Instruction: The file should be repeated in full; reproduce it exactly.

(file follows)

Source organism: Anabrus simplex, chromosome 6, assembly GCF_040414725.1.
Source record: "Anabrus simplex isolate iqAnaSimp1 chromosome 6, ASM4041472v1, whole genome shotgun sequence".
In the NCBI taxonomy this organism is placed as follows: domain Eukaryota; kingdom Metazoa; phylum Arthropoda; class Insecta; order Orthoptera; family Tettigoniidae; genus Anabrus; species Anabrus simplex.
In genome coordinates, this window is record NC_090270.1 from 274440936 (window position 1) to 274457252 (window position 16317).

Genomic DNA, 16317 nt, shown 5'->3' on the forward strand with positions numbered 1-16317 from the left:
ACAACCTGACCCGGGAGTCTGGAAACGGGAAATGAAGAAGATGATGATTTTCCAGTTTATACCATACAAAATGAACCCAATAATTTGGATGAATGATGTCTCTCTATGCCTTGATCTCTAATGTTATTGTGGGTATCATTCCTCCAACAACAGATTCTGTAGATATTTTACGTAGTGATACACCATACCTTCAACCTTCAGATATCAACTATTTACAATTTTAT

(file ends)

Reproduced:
Source organism: Anabrus simplex, chromosome 6, assembly GCF_040414725.1.
Source record: "Anabrus simplex isolate iqAnaSimp1 chromosome 6, ASM4041472v1, whole genome shotgun sequence".
In the NCBI taxonomy this organism is placed as follows: domain Eukaryota; kingdom Metazoa; phylum Arthropoda; class Insecta; order Orthoptera; family Tettigoniidae; genus Anabrus; species Anabrus simplex.
In genome coordinates, this window is record NC_090270.1 from 274440936 (window position 1) to 274457252 (window position 16317).

Genomic DNA, 16317 nt, shown 5'->3' on the forward strand with positions numbered 1-16317 from the left:
ACAACCTGACCCGGGAGTCTGGAAACGGGAAATGAAGAAGATGATGATTTTCCAGTTTATACCATACAAAATGAACCCAATAATTTGGATGAATGATGTCTCTCTATGCCTTGATCTCTAATGTTATTGTGGGTATCATTCCTCCAACAACAGATTCTGTAGATATTTTACGTAGTGATACACCATACCTTCAACCTTCAGATATCAACTATTTACAATTTTAT